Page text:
Ireland's matches at the Tokyo Olympics won't be played at the hottest times of the day in Tokyo, much to the relief of the players who will be leaving no stone unturned in the build-up in any event.
The squad will shortly be undertaking sessions in the heat chamber at the Northern Ireland Sports Institute at Ulster University in Jordanstown in an attempt to replicate the conditions they will experience in Japan as best they can.
Ireland will be up against world champions the Netherlands, Great Britain, who won the gold medals at the Rio Games in 2016, Germany, India and South Africa in the group stages.
They need to finish in the top-four in their pool and match their ranking of eighth in the world to book their tickets to the quarter-finals with India (ninth) and South Africa (16th) lower down the global-list.
All the games will be played in two slots - either from 9.30am to 1.45pm or 6.30pm to 10.45pm local time, thus avoiding the worst of the heat and humidity.
Shirley McCay, one of eight Ulster players in the current panel, has welcomed the move, having experienced similar conditions at a tournament in Malaysia two years ago.
The Irish squad will be returning to Kuala Lumpur for a training camp in early March after a trip to South Africa in January
McCay said: "It's good preparation to get to hot countries for sure and, from past experience, I think the hardest thing to deal with in humidity is the decision-making when you are under fatigue and struggling with the temperatures."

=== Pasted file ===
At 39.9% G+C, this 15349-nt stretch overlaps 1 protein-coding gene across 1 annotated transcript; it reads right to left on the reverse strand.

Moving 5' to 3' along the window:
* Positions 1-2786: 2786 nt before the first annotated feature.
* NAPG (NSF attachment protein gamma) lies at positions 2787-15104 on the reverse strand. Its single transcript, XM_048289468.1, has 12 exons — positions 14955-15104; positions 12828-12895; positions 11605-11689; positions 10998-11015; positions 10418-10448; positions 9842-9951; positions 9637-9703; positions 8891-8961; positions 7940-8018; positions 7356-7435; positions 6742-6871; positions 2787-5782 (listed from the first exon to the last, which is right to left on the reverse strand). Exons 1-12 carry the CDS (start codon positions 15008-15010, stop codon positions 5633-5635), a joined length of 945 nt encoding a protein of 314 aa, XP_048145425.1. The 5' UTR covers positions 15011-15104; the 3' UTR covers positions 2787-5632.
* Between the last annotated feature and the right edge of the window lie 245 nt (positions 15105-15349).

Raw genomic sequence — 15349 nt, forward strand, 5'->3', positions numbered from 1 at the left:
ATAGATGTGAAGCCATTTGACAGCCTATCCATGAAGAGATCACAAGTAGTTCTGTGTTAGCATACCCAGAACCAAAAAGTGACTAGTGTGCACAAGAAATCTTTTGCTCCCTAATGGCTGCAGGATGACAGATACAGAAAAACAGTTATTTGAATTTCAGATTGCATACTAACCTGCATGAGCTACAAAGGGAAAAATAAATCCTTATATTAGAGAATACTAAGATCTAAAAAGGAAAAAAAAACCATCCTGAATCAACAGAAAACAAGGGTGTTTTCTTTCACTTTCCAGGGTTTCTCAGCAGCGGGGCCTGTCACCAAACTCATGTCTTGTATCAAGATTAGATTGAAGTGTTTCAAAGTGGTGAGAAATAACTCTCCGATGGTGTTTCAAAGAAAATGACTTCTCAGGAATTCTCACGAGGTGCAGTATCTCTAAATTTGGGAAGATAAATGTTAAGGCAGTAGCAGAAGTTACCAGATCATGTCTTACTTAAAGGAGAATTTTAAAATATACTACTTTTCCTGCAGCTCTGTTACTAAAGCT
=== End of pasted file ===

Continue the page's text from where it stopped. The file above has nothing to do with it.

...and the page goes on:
"But it's certainly good that the games in Tokyo are outside of the time of day when the heat and humidity is at its most severe."
Ireland have avoided two of the world's best teams in their group in Australia and Argentina with only the Netherlands game in their pool looking like a mission impossible.
Great Britain aren't the force they were in Rio and Ireland ran England, who provide the bulk of their squad, close at the recent European Championship, going down 2-1 before drawing with Germany.
McCay's team defeated India twice during the World Cup last year and have a decent record against South Africa, which will be put to the test in January's warm-weather training camp.
McCay added: "It's still a very tough schedule though as we will have five games in the space of jeight days in the group, but I think we are in the better side of the draw."
"There are definitely a couple of teams we will look to target although there will be no easy games and it will be really tough.
"It will still be very hot and pretty humid so it is hugely important we knuckle down and make the most of the facilities at UU to aid our acclimatisation process."
Next up for McCay, who helped launch a new partnership between Ulster Hockey and local charity NI Children's Hospice this week, will be Saturday's EY Irish Hockey League game between Pegasus and UCD in Dublin.
Last weekend, Pegasus lost their unbeaten record when they went down 3-2 to Loreto as the Dublin side avenged a 2-1 loss to the double all-Ireland champions in last season's play-off final.
McCay added: "UCD will be really tough as we know from past experience and we will be looking to make better use of our chances this week.
"Against Loreto we didn't take our opportunities but they defended very well and took theirs when they came, but we have been lucky against them in the past so they will probably see it as fair enough."
Belfast Harlequins will welcome back McCay's Ireland team-mate Lizzie Colvin from her honeymoon for the trip to early pace-setters Pembroke as they bid for their first win of the campaign.
However, another of Quins' international contingent, Bethany Barr, is doubtful with a back injury after missing Saturday's 3-1 home loss to UCD.
FIXTURES: Saturday: EYHL: Railway Union v Catholic Institute; Old Alex v Loreto; Pembroke v Belfast Harlequins (2.30pm); UCD v Pegasus (2.50pm); Muckross v Cork Harlequins.